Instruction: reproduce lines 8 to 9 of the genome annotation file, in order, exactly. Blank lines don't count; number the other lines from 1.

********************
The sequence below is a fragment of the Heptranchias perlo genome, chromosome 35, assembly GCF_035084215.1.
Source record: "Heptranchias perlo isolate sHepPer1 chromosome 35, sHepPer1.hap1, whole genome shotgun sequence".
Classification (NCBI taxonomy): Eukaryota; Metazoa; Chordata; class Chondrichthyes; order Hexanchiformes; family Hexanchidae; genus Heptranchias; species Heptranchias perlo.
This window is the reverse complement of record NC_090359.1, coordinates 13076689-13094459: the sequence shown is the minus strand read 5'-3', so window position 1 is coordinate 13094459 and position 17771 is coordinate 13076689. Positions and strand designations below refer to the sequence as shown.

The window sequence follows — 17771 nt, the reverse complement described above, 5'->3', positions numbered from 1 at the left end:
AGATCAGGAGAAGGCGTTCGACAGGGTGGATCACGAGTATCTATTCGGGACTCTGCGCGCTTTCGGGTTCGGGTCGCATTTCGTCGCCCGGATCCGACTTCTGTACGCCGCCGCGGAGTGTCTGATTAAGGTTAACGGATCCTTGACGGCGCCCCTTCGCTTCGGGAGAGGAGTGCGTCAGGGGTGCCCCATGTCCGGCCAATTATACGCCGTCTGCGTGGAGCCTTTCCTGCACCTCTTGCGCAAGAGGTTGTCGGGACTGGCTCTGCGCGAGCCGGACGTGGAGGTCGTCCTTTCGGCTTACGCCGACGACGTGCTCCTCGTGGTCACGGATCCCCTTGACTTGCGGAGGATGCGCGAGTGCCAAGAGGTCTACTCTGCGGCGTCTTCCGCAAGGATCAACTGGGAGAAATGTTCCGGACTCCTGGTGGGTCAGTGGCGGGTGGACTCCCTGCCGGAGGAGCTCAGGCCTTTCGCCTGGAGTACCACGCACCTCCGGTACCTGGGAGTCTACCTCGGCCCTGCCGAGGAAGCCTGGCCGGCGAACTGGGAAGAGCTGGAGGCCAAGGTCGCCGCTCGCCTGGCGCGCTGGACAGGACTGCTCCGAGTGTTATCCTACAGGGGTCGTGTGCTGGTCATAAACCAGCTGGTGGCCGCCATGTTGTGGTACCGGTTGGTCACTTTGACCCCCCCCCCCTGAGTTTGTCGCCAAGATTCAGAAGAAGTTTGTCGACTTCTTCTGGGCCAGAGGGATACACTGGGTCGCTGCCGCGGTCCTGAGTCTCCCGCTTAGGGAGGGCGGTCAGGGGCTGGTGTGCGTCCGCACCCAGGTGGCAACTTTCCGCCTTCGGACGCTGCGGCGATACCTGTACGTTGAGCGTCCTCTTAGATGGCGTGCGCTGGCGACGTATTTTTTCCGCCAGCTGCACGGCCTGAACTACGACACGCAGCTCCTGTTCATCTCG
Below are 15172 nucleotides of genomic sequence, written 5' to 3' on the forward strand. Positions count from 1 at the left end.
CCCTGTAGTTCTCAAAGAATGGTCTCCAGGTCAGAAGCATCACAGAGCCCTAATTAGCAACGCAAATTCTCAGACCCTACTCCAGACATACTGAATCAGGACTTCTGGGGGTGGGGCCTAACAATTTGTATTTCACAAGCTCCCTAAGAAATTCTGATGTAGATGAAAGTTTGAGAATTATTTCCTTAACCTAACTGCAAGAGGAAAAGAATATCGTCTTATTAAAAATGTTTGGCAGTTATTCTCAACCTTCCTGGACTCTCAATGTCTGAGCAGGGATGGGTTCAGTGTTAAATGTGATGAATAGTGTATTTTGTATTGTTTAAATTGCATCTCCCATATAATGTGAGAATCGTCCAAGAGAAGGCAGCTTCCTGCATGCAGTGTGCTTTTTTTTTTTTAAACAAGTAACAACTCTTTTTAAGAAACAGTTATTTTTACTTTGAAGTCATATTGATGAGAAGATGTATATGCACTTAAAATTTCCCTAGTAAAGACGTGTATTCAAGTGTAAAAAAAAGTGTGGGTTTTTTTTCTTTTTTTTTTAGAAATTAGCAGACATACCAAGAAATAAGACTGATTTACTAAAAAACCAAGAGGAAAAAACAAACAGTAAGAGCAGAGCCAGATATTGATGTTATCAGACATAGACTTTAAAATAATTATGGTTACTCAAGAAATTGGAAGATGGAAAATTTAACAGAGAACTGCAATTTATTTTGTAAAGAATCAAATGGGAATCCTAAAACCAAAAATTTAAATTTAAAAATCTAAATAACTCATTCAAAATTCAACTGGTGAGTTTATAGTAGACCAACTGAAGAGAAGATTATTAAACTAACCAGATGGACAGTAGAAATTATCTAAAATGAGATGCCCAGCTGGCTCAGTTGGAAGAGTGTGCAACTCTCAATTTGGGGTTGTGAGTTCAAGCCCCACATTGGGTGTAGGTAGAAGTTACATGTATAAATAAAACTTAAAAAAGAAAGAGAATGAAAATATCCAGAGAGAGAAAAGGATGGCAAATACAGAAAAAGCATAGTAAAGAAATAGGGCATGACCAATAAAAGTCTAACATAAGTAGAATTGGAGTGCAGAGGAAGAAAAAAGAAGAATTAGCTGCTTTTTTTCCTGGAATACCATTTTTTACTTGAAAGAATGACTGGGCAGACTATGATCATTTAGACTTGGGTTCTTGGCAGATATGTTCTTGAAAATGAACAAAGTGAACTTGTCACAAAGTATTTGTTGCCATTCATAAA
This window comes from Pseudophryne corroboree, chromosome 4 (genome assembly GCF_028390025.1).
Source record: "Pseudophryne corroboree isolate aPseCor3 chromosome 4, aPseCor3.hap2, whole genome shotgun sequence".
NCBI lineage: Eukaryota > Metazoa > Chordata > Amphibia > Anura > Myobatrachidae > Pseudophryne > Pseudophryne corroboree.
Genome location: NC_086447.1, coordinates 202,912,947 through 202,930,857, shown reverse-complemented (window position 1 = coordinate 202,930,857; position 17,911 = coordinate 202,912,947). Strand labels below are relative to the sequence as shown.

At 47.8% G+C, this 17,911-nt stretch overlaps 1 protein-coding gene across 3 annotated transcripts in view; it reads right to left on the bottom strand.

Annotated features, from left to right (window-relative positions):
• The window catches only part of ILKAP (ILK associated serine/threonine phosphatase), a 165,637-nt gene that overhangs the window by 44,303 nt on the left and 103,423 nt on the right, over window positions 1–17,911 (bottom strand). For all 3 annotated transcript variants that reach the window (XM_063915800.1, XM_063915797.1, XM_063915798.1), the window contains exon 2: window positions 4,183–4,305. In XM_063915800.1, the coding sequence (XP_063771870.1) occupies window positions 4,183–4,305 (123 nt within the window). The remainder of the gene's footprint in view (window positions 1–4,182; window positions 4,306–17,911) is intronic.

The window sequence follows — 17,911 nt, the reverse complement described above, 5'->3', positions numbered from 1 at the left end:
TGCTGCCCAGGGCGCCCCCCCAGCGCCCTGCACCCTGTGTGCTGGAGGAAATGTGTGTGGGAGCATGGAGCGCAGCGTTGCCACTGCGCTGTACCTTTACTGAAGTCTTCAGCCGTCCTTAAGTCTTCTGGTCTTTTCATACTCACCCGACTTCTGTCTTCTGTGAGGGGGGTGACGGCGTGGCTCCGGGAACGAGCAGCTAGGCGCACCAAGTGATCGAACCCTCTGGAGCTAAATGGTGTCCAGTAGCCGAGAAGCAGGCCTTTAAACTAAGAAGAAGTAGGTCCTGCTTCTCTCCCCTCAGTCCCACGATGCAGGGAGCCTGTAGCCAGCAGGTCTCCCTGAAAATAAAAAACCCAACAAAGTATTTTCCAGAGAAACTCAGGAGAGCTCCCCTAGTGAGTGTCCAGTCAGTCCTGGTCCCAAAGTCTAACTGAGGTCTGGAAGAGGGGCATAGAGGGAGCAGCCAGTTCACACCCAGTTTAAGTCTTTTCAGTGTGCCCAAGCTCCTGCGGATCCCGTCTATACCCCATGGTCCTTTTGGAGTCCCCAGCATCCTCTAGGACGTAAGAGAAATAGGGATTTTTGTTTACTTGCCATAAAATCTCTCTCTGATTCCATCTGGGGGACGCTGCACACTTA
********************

CCCTGTAGTTCTCAAAGAATGGTCTCCAGGTCAGAAGCATCACAGAGCCCTAATTAGCAACGCAAATTCTCAGACCCTACTCCAGACATACTGAATCAGGACTTCTGGGGGTGGGGCCTAACAATTTGTATTTCACAAGCTCCCTAAGAAATTCTGATGTAGATGAAAGTTTGAGAATTATTTCCTTAACCTAACTGCAAGAGGAAAAGAATATCGTCTTATTAAAAATGTTTGGCAGTTATTCTCAACCTTCCTGGACTCTCAATGTCTGAGCAGGGATGGGTTCAGTGTTAAATGTGATGAATAGTGTATTTTGTATTGTTTAAATTGCATCTCCCATATAATGTGAGAATCGTCCAAGAGAAGGCAGCTTCCTGCATGCAGTGTGCTTTTTTTTTTTTAAACAAGTAACAACTCTTTTTAAGAAACAGTTATTTTTACTTTGAAGTCATATTGATGAGAAGATGTATATGCACTTAAAATTTCCCTAGTAAAGACGTGTATTCAAGTGTAAAAAAAAGTGTGGGTTTTTTTTCTTTTTTTTTTAGAAATTAGCAGACATACCAAGAAATAAGACTGATTTACTAAAAAACCAAGAGGAAAAAACAAACAGTAAGAGCAGAGCCAGATATTGATGTTATCAGACATAGACTTTAAAATAATTATGGTTACTCAAGAAATTGGAAGATGGAAAATTTAACAGAGAACTGCAATTTATTTTGTAAAGAATCAAATGGGAATCCTAAAACCAAAAATTTAAATTTAAAAATCTAAATAACTCATTCAAAATTCAACTGGTGAGTTTATAGTAGACCAACTGAAGAGAAGATTATTAAACTAACCAGATGGACAGTAGAAATTATCTAAAATGAGATGCCCAGCTGGCTCAGTTGGAAGAGTGTGCAACTCTCAATTTGGGGTTGTGAGTTCAAGCCCCACATTGGGTGTAGGTAGAAGTTACATGTATAAATAAAACTTAAAAAAGAAAGAGAATGAAAATATCCAGAGAGAGAAAAGGATGGCAAATACAGAAAAAGCATAGTAAAGAAATAGGGCATGACCAATAAAAGTCTAACATAAGTAGAATTGGAGTGCAGAGGAAGAAAAAAGAAGAATTAGCTGCTTTTTTTCCTGGAATACCATTTTTTACTTGAAAGAATGACTGGGCAGACTATGATCATTTAGACTTGGGTTCTTGGCAGATATGTTCTTGAAAATGAACAAAGTGAACTTGTCACAAAGTATTTGTTGCCATTCATAAA
This window comes from Pseudophryne corroboree, chromosome 4 (genome assembly GCF_028390025.1).